Stageboxes have become all the rage in recent years, and with good reason. Technological advancements have enabled bands to ditch the racks of power amps, large mixers and effects units needed to perform. Mackie has solutions for all levels of what performers need in a portable mixer. Their new DL16S is the perfect next step up for a band (and venue) that needs more channels, versatility in a mixer, and a slew of excellent effects- all packed in an amazingly small-sized piece of hardware controlled by Mackie’s Master Fader 5 software app. A portable tablet, the DL16S and a pair of powered speakers and you can control how your music is presented to an audience (and your band members), and then save it for future gigs? That sounds so much more appealing than the days of long, cumbersome load-ins, unknown feedback issues and complaints from a band member for ‘more me!’
Essentially, the work flow for the DL16S is three-fold: the DL16S hardware unit, the Mackie Master Fader 5 app which resides on a tablet and communicates to the hardware via Wi-Fi, and powered speakers for mains and monitors. The DL16S features include 16 XLR inputs (8 XLR and 8 XLR/1/4” combo), 8 XLR aux outputs (2 mains and 6 monitor or other), headphone jack and level, Ethernet connection and USB interface. The power supply resides on the side.
The actual mixer resides in Master Fader on your tablet- there are no level controls on the DL16S, unlike the predecessor DL1608, which still retained a bit of an analog feel. If you haven’t made the jump from analog to all digital it can be a frightening step but now’s the time! Mackie has always been user friendly and their digital mixer feels good and is laid out nicely and sensibly. There is a learning curve, no doubt, to working in this new digital environment but the benefits make it time well spent.
I recently took the DL16S on a flight to Puerto Rico for a band gig. This unit is so small and compact that it fit in my carry-on bag, along with all my clothes, cables and other assorted items, and did not get flagged by TSA! We also managed to bring along two 10” speakers, which we fit into the overhead. For the gig, we ran three vocals, three acoustic guitars into the XLR jacks and two for drums. I love that there are actually 16 true XLR connections and not 12 plus two shared connections or a 1/8” aux device counting as a channel. We also plugged a bass guitar straight into the DL16S using a 1/4” cable with no DI. The bass was punchy and thumping after bringing the gain up to a decent level. Most of this has to do, of course, with the solid set of speakers I used. In most cases I would use a bass DI (or take a DI out from an amp) but since it was a smaller setup and on the beach this setup did the trick with no one in the audience knowing otherwise.
The WiFi worked out fine and is easy to set it up. It’s best to have a clear path with no obstacles blocking the unit. You can probably go 50-60 feet before the signal drops. Using an Airport Express will improve this distance if needed. For comparison, I do also have a DL32R, the original 32-channel version in this series, which is used for larger gigs. With this I’m able to take the iPad out a couple hundred feet with no issues. But for most working bands in a club you’re probably staying close to the DL16S and will not need an external Wifi base station. Mackie is also working on a Master Fader 5.1 update scheduled for later in the year which will address many user feature requests.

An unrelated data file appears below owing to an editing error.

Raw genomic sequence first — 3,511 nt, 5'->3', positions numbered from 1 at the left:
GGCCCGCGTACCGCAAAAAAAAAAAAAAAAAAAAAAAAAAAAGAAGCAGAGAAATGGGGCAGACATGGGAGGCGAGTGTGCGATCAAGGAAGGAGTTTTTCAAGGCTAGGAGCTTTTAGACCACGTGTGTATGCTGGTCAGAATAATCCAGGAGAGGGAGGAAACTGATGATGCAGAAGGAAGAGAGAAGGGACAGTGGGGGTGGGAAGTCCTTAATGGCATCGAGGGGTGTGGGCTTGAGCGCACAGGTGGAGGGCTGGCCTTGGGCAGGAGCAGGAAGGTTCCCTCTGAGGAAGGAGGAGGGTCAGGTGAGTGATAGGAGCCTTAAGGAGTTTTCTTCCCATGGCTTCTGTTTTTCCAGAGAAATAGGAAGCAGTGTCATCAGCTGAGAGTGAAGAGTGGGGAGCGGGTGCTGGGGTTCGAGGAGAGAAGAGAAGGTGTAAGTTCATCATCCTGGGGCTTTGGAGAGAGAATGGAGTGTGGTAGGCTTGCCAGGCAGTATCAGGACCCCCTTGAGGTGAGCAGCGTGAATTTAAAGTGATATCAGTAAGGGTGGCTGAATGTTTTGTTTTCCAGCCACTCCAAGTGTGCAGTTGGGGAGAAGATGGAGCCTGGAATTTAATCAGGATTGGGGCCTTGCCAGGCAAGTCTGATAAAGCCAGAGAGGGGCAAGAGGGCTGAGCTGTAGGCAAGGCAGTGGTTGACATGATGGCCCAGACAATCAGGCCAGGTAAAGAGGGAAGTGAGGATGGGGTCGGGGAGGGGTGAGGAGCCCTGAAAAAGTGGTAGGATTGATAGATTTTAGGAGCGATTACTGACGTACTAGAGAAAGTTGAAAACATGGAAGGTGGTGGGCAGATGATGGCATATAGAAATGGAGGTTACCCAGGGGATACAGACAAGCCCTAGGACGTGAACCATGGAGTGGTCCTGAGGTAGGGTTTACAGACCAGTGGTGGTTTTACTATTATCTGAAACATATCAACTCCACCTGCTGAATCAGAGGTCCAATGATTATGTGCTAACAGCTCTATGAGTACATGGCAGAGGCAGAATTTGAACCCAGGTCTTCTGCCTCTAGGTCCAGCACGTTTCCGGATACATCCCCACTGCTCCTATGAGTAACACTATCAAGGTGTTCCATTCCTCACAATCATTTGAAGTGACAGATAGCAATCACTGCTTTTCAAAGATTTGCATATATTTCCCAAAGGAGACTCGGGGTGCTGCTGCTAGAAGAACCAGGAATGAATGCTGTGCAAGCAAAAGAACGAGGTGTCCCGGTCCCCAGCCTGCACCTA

After your levels are adjusted, it’s a matter of saving a scene and you’re good to go. The next time we head down to Puerto Rico we just need to recall the setting and make minimal, if any, adjustments. All the levels, gains and effects are set. The only variable in saving the scenes and returning to play a venue is whether the powered speakers are at the same volume level. For a band that plays multiple venues several times a week, saving scenes cuts down the setup time dramatically.
The gain structure on the DL16S is digital throughout. Analog gains on a digital board never made sense to me. If somebody bumps the analog gain knob you have to fix it. With a digital mixer you set it and save everything about the mix. Your ultimate goal is to have the mixer at unity gain and from there work the gain levels and adjust as needed. This proves invaluable when you have several vocalists in a band who have different vocal techniques and singing levels, as we do. I generally find the average gain level for vocalists is between 27 and 30 on most gigs, with some minor tweaks from venue to venue. But one vocalist is very powerful so I pull back his gain level to 24, another needs her level pumped up to 30 and a third doesn’t hit his sweet spot until it’s at 33. From there, it’s a matter of fixing any potential feedback issues, which can be done manually or using the RTA analyzer.
There are four effects sends, each with standard reverbs, delays, chorus and more. I tend to not overdo it with effects and will typically use only two at a time. There are a lot of other cool features to make your life easier, including naming the aux channels, labeling channels with names or pictures. Multiple band members can also tap into the unit and control their own settings. You can also take the USB out to a DAW on your laptop and record the gig. The form factor is impressive for what it fits into its small size and depth. With a little finesse, I’m able to fit my wireless microphone receiver behind the DL16S in my rack unit.
When you’re in charge of all aspects of leading a band, from being the musician, booking gigs and running the sound system, it can become very grueling pretty quickly. The Mackie DL16S portable mixer, with its small size and large wow factor, is an excellent solution for any band looking to physically lighten their load, guarantee quality sound on a gig and put their mind at ease so they can focus on performing.
Street price: $769.99